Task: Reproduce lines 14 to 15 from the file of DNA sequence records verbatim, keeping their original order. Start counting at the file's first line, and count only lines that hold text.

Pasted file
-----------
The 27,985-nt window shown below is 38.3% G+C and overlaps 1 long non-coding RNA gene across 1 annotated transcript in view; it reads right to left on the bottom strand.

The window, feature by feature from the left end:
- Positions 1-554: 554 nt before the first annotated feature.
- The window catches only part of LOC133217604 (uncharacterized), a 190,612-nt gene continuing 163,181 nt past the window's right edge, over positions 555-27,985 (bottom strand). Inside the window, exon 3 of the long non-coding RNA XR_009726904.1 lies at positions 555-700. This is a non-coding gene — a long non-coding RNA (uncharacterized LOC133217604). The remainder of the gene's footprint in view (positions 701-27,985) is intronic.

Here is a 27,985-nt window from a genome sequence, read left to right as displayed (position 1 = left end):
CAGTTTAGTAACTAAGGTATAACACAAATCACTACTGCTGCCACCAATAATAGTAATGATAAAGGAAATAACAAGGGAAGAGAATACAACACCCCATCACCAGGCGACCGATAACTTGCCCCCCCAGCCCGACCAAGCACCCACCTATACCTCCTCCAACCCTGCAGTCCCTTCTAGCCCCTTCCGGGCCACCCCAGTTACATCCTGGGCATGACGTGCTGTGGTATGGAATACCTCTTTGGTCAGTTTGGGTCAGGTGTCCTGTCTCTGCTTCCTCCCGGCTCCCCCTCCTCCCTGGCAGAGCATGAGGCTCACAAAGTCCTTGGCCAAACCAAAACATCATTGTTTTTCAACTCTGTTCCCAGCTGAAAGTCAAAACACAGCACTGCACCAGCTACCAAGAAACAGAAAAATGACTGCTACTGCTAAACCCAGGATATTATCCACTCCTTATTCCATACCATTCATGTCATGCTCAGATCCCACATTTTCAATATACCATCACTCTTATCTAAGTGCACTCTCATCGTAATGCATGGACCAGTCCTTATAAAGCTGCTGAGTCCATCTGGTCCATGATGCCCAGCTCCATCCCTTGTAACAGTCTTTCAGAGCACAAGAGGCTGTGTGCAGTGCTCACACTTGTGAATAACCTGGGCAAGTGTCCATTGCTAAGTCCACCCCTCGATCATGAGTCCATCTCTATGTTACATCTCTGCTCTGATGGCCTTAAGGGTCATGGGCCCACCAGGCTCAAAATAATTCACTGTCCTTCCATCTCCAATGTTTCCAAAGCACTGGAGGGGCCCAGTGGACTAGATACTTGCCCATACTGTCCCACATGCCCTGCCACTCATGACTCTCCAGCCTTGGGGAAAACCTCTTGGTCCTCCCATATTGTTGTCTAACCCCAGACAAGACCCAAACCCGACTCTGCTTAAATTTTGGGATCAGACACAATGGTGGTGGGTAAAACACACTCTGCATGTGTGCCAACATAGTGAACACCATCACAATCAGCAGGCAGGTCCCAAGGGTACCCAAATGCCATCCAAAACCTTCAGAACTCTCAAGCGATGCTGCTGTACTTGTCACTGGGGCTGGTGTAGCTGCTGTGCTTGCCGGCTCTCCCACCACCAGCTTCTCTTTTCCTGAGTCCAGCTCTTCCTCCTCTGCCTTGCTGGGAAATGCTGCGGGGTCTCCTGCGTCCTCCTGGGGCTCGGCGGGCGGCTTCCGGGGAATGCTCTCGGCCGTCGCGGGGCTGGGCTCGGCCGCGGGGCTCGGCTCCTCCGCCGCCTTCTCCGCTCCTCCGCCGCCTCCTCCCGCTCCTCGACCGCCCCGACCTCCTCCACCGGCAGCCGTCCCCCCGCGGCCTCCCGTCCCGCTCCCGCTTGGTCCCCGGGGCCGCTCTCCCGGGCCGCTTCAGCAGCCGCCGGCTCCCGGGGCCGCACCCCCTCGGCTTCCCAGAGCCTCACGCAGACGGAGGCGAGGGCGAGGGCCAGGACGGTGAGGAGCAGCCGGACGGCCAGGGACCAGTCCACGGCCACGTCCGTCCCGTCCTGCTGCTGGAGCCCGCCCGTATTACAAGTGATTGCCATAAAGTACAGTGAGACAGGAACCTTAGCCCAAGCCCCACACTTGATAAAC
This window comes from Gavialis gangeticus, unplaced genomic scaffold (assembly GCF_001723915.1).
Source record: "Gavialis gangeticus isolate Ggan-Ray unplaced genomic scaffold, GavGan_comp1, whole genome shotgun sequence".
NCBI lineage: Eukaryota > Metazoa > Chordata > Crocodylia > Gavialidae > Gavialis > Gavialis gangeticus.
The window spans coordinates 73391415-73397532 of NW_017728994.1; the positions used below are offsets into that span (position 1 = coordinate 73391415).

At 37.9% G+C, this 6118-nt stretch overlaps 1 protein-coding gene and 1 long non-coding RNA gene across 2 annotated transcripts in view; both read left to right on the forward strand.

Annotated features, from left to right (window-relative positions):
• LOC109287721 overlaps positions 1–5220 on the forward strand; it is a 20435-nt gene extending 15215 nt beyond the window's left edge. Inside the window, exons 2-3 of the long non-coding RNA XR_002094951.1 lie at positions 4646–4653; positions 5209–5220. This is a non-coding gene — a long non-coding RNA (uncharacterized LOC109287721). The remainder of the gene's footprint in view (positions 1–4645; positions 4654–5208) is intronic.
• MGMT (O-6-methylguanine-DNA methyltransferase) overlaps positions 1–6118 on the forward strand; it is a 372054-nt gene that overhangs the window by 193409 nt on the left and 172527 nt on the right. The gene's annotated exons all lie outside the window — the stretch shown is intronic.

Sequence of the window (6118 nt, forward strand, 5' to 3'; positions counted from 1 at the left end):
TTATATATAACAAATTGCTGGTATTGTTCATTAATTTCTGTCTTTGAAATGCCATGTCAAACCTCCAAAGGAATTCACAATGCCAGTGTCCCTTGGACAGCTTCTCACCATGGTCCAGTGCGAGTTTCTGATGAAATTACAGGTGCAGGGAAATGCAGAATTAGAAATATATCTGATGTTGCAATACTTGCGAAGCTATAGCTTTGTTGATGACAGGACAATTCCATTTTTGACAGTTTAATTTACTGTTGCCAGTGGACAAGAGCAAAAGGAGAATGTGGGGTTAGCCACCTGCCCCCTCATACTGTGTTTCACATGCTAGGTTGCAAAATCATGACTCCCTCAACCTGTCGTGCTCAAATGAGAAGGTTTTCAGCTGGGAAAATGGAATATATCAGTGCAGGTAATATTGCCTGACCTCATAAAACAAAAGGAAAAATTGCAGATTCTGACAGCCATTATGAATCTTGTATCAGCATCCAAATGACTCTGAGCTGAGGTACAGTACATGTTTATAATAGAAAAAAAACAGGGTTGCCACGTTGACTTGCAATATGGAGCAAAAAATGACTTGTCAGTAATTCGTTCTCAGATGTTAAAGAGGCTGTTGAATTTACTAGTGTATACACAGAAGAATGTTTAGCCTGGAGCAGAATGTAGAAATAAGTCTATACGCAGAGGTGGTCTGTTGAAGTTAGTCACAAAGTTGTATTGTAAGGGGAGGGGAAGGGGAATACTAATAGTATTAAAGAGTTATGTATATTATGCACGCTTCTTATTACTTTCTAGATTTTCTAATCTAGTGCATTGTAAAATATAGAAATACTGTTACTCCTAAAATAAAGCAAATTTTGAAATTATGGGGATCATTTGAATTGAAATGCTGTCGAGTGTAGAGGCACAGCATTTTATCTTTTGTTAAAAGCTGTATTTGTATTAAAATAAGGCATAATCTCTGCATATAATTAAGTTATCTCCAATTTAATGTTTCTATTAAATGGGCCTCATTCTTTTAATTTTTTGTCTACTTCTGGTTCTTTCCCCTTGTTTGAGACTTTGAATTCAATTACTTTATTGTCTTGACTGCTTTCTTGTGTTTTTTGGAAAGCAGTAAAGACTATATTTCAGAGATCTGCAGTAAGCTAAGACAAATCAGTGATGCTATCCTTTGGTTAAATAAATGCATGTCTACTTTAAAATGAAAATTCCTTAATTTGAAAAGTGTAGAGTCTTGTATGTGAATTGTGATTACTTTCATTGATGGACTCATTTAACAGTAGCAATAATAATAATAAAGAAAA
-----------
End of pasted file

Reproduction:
• MGMT (O-6-methylguanine-DNA methyltransferase) overlaps positions 1–6118 on the forward strand; it is a 372054-nt gene that overhangs the window by 193409 nt on the left and 172527 nt on the right. The gene's annotated exons all lie outside the window — the stretch shown is intronic.

Sequence of the window (6118 nt, forward strand, 5' to 3'; positions counted from 1 at the left end):